And, for a change: back to Funny about Money’s long-defunct theme: personal finance. You’ll recall, those of you who are Dave Ramsey fans, that one strategy for keeping yourself on budget is called the “envelope method.” In that scheme, you cash out a month’s worth of dollars and fill a separate envelope with the amount designated for each budget item. So, $200 for groceries in one envelope; $100 for gasoline in another, $30 for dog food…and so on, ad ditzy nauseam.

Well, some of us have neither the patience for that kind of ditz nor the stomach for putting an entire month’s worth of funding at risk of being heisted by some enterprising burglar or dropped unnoticed on the pavement. I use credit cards and electronic payment to minimize loss from theft and incompetence.

Conveniently, though, if you happen to bank at a credit union, you have an easy route to create electronic “envelopes.” My CU allows members to add any number of savings accounts. So right now, for example, I have one to collect the constant dustfall of tiny checks from Medicare and the Medigap insuror — whenever a couple hundred bucks accrues, I fork it over to the Mayo. And one for emergency savings. And one to hold enough to cover income tax, accounting bills, property tax, homeowner’s insurance, Medigap insurance, and car insurance, all set aside at the beginning of my personal “fiscal” year, when I have to take an RMD from my 401(k).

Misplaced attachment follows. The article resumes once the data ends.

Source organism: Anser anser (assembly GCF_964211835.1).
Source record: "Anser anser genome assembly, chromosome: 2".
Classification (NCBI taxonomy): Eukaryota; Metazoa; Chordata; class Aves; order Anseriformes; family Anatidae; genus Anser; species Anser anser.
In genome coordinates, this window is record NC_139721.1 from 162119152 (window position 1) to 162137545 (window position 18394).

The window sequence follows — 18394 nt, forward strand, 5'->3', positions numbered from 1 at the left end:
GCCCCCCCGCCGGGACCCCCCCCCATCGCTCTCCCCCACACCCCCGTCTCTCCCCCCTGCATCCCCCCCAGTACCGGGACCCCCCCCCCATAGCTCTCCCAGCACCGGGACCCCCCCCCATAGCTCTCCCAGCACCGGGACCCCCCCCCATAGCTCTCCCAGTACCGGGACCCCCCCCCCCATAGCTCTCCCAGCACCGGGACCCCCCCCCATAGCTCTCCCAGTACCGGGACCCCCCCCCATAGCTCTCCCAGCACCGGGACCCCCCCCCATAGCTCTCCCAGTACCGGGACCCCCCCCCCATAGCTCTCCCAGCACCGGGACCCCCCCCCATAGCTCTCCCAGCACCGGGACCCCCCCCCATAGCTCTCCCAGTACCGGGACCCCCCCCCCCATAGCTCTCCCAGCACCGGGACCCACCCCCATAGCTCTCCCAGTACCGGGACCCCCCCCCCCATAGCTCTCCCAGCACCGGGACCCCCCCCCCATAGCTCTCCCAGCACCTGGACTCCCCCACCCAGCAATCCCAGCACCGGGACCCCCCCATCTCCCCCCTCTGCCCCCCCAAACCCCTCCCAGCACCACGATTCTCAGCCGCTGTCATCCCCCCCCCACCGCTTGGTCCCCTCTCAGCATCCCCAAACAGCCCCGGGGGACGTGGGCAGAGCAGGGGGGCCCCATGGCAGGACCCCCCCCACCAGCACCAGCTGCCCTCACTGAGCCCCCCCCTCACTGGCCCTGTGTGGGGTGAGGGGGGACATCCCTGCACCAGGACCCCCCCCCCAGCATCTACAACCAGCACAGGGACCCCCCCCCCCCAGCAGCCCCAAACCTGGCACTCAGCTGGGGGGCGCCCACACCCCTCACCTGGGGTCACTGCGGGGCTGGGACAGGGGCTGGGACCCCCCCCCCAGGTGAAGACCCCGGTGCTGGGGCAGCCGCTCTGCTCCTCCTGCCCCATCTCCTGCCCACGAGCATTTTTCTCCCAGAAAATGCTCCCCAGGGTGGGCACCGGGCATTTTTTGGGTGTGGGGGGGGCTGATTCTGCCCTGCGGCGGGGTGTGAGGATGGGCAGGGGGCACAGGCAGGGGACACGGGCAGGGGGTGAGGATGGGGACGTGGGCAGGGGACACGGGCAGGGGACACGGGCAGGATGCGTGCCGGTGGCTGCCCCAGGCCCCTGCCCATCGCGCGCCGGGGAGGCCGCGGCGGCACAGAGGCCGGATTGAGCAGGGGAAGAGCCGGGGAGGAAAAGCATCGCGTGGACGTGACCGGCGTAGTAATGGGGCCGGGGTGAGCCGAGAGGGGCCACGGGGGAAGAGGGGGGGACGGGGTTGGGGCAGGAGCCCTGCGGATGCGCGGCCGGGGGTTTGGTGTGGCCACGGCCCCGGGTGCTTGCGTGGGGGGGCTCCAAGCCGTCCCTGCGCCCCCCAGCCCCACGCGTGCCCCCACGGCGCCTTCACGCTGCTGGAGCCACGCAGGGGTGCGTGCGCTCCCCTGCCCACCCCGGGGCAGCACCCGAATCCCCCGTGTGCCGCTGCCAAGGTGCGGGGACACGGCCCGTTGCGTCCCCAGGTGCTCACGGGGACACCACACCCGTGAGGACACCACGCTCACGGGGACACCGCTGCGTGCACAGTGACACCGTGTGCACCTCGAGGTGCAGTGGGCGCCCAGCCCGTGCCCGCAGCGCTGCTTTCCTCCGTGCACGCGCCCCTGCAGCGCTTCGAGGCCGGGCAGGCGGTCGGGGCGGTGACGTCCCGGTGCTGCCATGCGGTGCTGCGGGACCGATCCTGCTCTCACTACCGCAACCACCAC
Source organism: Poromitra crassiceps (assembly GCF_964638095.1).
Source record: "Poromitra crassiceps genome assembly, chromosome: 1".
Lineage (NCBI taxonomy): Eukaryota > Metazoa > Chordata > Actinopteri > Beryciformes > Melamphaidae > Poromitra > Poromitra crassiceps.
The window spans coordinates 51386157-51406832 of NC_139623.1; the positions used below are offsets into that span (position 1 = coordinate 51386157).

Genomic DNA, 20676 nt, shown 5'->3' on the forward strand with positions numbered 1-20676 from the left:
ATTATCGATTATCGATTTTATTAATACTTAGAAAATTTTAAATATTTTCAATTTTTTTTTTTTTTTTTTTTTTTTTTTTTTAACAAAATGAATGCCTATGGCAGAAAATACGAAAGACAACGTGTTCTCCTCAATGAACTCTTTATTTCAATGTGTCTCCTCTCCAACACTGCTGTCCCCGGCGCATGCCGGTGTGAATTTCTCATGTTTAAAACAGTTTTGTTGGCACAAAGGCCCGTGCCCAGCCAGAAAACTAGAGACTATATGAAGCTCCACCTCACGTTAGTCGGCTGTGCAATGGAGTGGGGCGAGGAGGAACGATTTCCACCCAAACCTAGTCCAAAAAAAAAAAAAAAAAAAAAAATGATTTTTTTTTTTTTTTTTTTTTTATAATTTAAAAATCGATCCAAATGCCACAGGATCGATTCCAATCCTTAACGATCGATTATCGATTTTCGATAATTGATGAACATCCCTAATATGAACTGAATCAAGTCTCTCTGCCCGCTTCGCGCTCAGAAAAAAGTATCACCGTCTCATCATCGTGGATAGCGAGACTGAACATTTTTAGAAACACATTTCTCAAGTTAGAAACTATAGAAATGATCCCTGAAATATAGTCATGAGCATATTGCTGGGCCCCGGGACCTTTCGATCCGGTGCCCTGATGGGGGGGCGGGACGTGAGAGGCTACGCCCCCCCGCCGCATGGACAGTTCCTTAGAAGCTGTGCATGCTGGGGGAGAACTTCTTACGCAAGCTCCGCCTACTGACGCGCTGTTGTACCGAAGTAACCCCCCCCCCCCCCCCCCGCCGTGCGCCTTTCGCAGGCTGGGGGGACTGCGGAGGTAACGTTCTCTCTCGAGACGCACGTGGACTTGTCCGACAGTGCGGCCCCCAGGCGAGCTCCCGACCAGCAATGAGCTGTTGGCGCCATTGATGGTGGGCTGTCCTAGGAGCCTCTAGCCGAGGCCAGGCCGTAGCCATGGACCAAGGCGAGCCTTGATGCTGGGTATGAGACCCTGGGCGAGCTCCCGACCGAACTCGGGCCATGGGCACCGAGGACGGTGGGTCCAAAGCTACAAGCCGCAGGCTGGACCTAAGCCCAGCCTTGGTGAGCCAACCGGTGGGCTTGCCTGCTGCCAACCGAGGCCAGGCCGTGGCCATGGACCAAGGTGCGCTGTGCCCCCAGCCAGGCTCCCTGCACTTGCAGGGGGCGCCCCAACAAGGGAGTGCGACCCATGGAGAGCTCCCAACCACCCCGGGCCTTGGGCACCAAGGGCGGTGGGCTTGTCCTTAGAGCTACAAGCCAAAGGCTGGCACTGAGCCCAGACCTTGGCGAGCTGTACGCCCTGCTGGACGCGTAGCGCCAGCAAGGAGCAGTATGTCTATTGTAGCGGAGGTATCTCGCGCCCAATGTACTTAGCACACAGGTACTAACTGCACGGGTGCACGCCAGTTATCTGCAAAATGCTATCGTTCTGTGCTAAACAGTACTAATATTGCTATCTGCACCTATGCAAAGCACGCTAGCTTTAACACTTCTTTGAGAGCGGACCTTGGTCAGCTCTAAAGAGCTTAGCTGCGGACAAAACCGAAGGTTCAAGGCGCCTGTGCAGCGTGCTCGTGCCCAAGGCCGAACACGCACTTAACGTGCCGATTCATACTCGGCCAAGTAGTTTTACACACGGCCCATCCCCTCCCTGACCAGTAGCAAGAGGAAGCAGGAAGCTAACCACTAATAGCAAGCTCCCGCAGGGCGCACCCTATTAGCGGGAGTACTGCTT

This allows you to earmark and set aside specific amounts for specific purposes, placing them where they’re unlikely to get diddled away in day-to-day spending.

Now we have this question: in the absence of a desirable Visa credit card, how — really — am I going to continue to shop at Costco? I haven’t cut up the credit card or closed the account — it’s never a good idea to close a credit account in good standing — but because I don’t do business with outfits that treat me like sh!t, I will never use the card again.

I do have a debit card. But for a variety of reasons, I prefer not to use it. For one thing, there’s not a chance on God’s Green Earth I’m gonna put the thing in a gas station pump — certainly not at the Costco where I shop, which is flanked to the south and the west by dangerous slums and a park that has been taken over by bums. But I do prefer to buy Costco gas, because it’s the cheapest deal in the city. And there’s always an attendant — invariably a large, imposing male — standing around that Costco gas station, so I don’t feel so much at risk as I do at the rip-off QTs within reasonable driving distance of the ‘hood.

So. Here’s my plan:

Create a new savings account to hold money budgeted to spend at Costco. That would be an entire year’s worth of money budgeted for Costco ventures: shopping and gasoline, combined. So let’s say on average I spend, maybe…what? $340 on food, clothing, household goods, dog treats, personal products, impulse buys, and gasoline. When the 2019 RMD comes in — which will be about in September — I set aside $4,080 (= $340 x 12 months) in this account.